Clive Rice - Legend Speak

Clive Rice looks at the contribution of South Africa's young sensation.

Sunday, April 06, 2022
AB de Villiers is the next Gilchrist

Few people in the history of Test cricket have been required to make as versatile a start to their international careers as was the case with the richly talented AB de Villiers. His first call-up came against England in 2004 as an opening batsman when Herschelle Gibbs was injured. When the latter reclaimed his place, De Villiers took over the specialist batsman/wicketkeeper position at No 7 and made a match-saving half-century that prevented the Proteas from going 2-0 down in the five-match series. 

Then Mark Boucher returned after a spell out of favour with the national selectors, so De Villiers became the No 6 specialist batsman. There was still no settled position as Graeme Smith got concussed halfway through the fourth Test, so it was back to the top of the order for the remainder of the series. He celebrated by scoring 92 and his maiden Test century of 109 in his first Test on his home SuperSport Park ground.

That was the start of a run of 10 innings against England, Zimbabwe and the West Indies in which he scored three centuries and two 90s.

He has now settled as South Africa's No 6 Test match batsman where he played two important innings for the Proteas in Pakistan, significantly both in the first innings when runs are at a premium. More recently he scored his fourth Test century against the West Indies at Sahara Stadium Kingsmead.

For a player of such natural ball-striking ability it may surprise some that he took time to establish himself at ODI level but he has done well over the past 12 months. He scored 372 runs with a strike rate of 100.81 at an average of 37.20 during the ICC CWC WI 2007. His 146 runs off 130 balls against the West Indies at St. George's in Grenada showed glimpses of his immense talent and ability.

Since then he has changed his role to the No 4 position where he scored his third ODI century at Lahore against Pakistan and then made a man-of-the-match-winning 87 against New Zealand at Sahara Stadium, Kingsmead.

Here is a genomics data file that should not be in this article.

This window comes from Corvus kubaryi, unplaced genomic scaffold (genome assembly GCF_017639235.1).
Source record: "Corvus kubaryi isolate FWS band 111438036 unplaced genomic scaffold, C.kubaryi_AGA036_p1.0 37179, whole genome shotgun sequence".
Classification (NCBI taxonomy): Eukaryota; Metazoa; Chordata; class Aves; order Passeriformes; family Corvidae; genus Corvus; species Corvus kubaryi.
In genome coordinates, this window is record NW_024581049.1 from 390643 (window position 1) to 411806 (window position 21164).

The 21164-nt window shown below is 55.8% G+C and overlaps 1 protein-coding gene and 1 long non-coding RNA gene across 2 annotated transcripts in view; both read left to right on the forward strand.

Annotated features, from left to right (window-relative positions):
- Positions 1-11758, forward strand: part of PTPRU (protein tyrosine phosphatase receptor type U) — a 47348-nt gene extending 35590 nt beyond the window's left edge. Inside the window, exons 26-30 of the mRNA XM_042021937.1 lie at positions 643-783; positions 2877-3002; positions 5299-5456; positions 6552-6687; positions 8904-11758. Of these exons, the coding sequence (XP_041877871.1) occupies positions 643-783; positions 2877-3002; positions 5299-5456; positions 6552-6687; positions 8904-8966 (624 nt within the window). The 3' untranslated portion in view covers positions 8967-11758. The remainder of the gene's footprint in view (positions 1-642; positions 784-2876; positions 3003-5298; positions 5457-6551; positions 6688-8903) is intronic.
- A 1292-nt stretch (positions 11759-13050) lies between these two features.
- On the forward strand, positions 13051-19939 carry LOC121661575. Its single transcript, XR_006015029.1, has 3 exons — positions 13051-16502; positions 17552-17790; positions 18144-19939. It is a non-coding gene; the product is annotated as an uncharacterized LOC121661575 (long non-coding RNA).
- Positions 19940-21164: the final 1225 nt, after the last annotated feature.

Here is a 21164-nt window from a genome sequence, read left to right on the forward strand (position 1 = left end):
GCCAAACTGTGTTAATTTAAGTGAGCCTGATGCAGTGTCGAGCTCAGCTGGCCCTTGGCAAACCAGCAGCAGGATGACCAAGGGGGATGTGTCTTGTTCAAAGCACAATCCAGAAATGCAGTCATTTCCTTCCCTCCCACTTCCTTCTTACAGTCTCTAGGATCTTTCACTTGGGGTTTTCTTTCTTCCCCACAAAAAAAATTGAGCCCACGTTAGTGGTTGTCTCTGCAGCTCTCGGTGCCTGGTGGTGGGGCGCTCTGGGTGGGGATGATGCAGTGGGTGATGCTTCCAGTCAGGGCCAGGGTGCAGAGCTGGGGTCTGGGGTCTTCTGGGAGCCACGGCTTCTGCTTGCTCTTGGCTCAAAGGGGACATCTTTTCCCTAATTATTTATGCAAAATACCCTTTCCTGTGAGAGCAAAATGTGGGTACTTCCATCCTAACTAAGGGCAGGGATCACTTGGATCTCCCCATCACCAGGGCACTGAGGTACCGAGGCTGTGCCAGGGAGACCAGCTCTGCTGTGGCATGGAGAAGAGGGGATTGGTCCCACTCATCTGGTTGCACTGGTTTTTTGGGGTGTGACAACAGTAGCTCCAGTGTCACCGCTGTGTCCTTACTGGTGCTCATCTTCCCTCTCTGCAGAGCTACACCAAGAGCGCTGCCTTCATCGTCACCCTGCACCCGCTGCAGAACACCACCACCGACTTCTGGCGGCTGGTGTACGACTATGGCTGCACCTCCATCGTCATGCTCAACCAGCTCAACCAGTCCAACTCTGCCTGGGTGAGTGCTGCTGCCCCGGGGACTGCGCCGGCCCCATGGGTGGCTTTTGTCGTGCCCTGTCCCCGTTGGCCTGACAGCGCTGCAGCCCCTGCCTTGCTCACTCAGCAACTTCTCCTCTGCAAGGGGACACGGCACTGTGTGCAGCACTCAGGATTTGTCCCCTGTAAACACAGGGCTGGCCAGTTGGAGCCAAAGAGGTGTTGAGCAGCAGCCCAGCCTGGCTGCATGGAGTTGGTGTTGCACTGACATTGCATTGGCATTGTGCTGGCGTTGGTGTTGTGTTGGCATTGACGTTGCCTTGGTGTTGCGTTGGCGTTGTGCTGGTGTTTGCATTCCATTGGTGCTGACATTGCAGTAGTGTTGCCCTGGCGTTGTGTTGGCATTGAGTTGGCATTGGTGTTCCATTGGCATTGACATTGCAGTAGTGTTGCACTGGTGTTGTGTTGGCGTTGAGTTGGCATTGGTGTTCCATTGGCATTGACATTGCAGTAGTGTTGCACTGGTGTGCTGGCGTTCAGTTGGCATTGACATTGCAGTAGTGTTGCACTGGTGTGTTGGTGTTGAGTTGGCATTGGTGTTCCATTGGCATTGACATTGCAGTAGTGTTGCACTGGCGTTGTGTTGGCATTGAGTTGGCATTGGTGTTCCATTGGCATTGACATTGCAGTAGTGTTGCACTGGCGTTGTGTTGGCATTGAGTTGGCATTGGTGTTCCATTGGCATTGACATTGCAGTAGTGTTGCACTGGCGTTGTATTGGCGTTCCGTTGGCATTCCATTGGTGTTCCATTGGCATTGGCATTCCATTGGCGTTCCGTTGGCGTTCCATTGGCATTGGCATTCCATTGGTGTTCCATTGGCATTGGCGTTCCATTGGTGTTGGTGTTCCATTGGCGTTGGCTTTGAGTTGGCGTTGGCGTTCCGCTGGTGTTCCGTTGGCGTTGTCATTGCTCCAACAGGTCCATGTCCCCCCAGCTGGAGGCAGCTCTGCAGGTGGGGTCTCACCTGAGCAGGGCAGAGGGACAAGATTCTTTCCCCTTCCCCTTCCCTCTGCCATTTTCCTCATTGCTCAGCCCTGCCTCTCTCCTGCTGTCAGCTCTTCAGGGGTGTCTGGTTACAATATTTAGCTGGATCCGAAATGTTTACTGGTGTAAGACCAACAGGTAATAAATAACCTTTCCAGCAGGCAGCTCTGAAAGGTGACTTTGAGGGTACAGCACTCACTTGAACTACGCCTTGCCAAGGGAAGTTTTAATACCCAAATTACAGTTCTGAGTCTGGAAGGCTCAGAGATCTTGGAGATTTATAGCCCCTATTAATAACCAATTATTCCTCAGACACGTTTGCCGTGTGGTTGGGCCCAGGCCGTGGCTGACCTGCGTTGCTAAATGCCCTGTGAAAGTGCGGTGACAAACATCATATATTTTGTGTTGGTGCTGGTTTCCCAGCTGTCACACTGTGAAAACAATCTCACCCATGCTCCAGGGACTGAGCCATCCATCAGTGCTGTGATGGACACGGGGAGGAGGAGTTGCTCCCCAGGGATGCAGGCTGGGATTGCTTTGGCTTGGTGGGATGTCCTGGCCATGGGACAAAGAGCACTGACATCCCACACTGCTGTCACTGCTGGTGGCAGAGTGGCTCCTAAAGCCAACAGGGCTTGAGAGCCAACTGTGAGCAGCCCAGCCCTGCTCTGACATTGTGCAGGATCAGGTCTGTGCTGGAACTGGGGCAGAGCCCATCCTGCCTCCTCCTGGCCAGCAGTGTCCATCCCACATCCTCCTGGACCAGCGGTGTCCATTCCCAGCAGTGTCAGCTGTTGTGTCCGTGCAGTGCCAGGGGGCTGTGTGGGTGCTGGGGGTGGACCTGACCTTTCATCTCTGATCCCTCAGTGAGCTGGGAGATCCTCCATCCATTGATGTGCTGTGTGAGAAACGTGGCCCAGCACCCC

Prior to the World Cup AB scored 231 runs against Pakistan at an average of 115.50 and with a strike rate of 92.40 in the home MTN ODI Series at the end of last summer. 

AB a junior was also part of the golf academy in South Africa and an extremely good player playing off a scratch handicap.

He chose cricket to be his sport and we are delighted to be able to appreciate his immense talent. He is a natural athlete as can be seen by his quick agile ability in the covers very reminiscent of Jonty Rhodes. His versatility of also been very capable as an international wicket keeper gives the South African team another allrounder in the team. This adds to the depth of any team and makes them harder to beat. He will be the natural successor to Mark Boucher.

His ability to face the new ball has been developed by the team utilising him as an opening batsman in ODI's. He has developed a strong defence against the new ball which is proving vital in the middle order when the second new ball is due. He is very good on hooking or pulling the short ball and it might be his demise at times as he sometimes tries when the ball is a little to full.

I think he will play a future roll very similar to the one Gilchrist has been playing in the Australian team.

His 217 not out was typical of the speed that he scores runs. He is extremely difficult to contain as he is so quick between wickets and he improvises his shots so it makes a captains and bowlers job a nightmare as they try and contain him.

He is a very disciplined person as a result of his schooling in Pretoria under the head master Pierre Edwards who was a Springbok rugby player. His school was Afrikaans Hoer Skool which is renowned for the sportsman that they develop. A B Devilliers is one of their best.